Implementing a wider colour space for broadcast to consumers is more difficult than you might think. All these changes will have to be backwards-compatible in some way, as you can’t simply make older screens redundant. The current Rec. 709 colour space for HD television was approved as long ago as 1990, in the era when Betacam cameras were only four years old and Digibeta would not be launched for another three years. We watched this Rec.709 on CRT screens and used mainly antennas for transmission.
The problem is, the colour spaces are not designed to easily convert from one to another. So apart from accepting the standard for the colour space, there’s also the need to set some kind of standard for how to convert from one colour space to another.
We could look to learn from the graphic, print and still camera industries, were it not for the fact that they also have a mismatched colour space system. To fix these problems for future platforms and technology the Academy of Motion Picture Arts and Science has introduced the ACES colour space as a volume to make conversion more accurate and less technologically dependent.
Higher frame rates
Higher frame rates are a somewhat more dangerous proposition – especially after brave Peter Jackson burned the Hobbit’s fingers with his 48fps project.
Any movement to a higher frame rate will have to deal with a cultural generation gap. We are used to certain image sequences for certain types of storytelling. Test it yourself: when you flick TV channels the strobing quality of your content immediately gives away what it is – American sitcom (converted 24fps/29.97fps), European TV news (50i), Hollywood film (24p) or European commercial (25fps) We immediately relate to the content due to its frame rate. Consequently it will take a while – perhaps even a generation – before people accept certain types of storytelling in another frame rate.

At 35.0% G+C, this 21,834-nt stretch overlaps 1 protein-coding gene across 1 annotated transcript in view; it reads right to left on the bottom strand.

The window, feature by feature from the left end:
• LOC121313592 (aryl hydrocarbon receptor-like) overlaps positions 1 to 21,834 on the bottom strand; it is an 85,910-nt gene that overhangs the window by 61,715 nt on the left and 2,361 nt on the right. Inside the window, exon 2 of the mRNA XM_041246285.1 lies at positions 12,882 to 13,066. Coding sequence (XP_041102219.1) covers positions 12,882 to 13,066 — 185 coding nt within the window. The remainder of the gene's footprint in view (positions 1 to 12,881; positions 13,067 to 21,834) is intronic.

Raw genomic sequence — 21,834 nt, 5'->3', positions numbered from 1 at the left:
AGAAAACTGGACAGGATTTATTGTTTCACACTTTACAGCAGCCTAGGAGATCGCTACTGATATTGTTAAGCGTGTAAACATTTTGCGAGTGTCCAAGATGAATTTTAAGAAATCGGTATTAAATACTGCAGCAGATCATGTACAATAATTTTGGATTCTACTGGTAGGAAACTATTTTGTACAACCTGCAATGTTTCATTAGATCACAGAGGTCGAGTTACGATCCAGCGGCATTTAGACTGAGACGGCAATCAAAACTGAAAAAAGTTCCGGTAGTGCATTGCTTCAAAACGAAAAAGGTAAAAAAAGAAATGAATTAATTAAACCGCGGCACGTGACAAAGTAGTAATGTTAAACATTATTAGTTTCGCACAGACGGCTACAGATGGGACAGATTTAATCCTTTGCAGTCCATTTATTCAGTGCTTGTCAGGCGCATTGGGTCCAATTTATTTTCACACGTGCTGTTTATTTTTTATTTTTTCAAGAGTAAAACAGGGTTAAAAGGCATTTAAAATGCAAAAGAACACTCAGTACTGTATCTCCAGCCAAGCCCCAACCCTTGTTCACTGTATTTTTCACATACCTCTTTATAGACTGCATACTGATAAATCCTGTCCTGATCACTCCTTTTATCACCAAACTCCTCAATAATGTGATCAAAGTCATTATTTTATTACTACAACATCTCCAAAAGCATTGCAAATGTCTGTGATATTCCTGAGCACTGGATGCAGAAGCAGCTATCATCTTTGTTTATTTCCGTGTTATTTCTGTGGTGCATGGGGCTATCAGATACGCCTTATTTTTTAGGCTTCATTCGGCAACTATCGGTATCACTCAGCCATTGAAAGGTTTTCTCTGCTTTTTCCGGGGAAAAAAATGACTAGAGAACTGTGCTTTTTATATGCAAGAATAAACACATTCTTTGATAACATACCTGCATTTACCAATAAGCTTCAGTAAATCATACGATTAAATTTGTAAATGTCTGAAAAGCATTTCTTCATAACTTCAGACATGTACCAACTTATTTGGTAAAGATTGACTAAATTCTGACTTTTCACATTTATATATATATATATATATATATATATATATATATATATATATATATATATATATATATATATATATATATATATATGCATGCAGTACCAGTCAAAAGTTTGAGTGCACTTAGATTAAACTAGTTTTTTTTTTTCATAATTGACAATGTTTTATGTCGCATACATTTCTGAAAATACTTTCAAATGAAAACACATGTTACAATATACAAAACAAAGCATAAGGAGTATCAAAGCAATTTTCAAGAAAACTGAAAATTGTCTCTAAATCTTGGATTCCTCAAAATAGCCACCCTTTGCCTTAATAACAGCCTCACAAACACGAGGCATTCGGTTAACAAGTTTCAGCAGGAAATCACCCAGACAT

Here is another problem for the standards committees: higher frame rates are mainly there to solve the technical problem of the motion blur. Above 66fps, humans can barely see the difference on smaller screens, but the jerky motion blur of fast-moving images in technically challenged equipment can be a give-away and therefore there might be a need for even higher frame rates to help deal with these artefacts.
Why higher dynamic range might demand higher frame rates
The perception of judder is worse when using HDR monitors, which are brighter because they display the images in higher nits. When we start using brighter screens the sensitivity of our eyes to strobing of 50i or 25p might be too annoying and the need for higher frame rates may become more pressing. At the WTS HDR discussion forum, Sony colourist Pablo Garcia noted that he had to get used to the brighter screen, but now prefers it above the normal grade monitors as it's less straining on the eyes.
However we have to overcome a creative issue too. The eyes are very sensitive to frame rates and we consider the 24fps as a ‘cinematic’ storytelling tool. The broadcast ‘flicker’ of 50i has it’s own connotations and these cultural and inherited interpretations of the value and quality of a frame rate might take longer for viewers to overcome.